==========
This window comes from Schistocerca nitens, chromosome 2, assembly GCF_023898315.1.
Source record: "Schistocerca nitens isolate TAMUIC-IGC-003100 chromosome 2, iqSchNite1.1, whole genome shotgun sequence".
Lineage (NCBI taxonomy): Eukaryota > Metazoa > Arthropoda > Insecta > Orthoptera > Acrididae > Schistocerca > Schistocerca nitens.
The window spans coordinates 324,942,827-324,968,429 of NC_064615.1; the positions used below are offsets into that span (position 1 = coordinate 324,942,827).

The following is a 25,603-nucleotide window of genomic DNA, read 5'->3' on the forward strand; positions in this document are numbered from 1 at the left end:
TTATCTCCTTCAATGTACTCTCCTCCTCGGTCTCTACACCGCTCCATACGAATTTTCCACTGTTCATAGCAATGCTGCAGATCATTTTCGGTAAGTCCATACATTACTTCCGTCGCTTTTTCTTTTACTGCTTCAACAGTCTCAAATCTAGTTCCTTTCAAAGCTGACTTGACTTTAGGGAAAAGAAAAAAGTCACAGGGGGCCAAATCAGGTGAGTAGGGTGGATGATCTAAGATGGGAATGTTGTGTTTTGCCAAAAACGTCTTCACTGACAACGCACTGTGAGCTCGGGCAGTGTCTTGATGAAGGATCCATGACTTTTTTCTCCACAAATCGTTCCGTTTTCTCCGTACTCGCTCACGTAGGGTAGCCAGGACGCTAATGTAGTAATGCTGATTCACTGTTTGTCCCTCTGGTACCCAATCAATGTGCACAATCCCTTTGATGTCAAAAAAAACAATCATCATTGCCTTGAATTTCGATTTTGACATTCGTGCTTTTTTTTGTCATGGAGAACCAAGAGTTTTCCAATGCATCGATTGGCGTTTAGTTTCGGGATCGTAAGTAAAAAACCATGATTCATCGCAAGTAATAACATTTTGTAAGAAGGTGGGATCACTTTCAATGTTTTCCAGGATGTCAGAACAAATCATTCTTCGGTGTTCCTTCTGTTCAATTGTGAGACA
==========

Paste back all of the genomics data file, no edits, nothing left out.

This window comes from Schistocerca nitens, chromosome 2, assembly GCF_023898315.1.
Source record: "Schistocerca nitens isolate TAMUIC-IGC-003100 chromosome 2, iqSchNite1.1, whole genome shotgun sequence".
Lineage (NCBI taxonomy): Eukaryota > Metazoa > Arthropoda > Insecta > Orthoptera > Acrididae > Schistocerca > Schistocerca nitens.
The window spans coordinates 324,942,827-324,968,429 of NC_064615.1; the positions used below are offsets into that span (position 1 = coordinate 324,942,827).

The following is a 25,603-nucleotide window of genomic DNA, read 5'->3' on the forward strand; positions in this document are numbered from 1 at the left end:
TTATCTCCTTCAATGTACTCTCCTCCTCGGTCTCTACACCGCTCCATACGAATTTTCCACTGTTCATAGCAATGCTGCAGATCATTTTCGGTAAGTCCATACATTACTTCCGTCGCTTTTTCTTTTACTGCTTCAACAGTCTCAAATCTAGTTCCTTTCAAAGCTGACTTGACTTTAGGGAAAAGAAAAAAGTCACAGGGGGCCAAATCAGGTGAGTAGGGTGGATGATCTAAGATGGGAATGTTGTGTTTTGCCAAAAACGTCTTCACTGACAACGCACTGTGAGCTCGGGCAGTGTCTTGATGAAGGATCCATGACTTTTTTCTCCACAAATCGTTCCGTTTTCTCCGTACTCGCTCACGTAGGGTAGCCAGGACGCTAATGTAGTAATGCTGATTCACTGTTTGTCCCTCTGGTACCCAATCAATGTGCACAATCCCTTTGATGTCAAAAAAAACAATCATCATTGCCTTGAATTTCGATTTTGACATTCGTGCTTTTTTTTGTCATGGAGAACCAAGAGTTTTCCAATGCATCGATTGGCGTTTAGTTTCGGGATCGTAAGTAAAAAACCATGATTCATCGCAAGTAATAACATTTTGTAAGAAGGTGGGATCACTTTCAATGTTTTCCAGGATGTCAGAACAAATCATTCTTCGGTGTTCCTTCTGTTCAATTGTGAGACA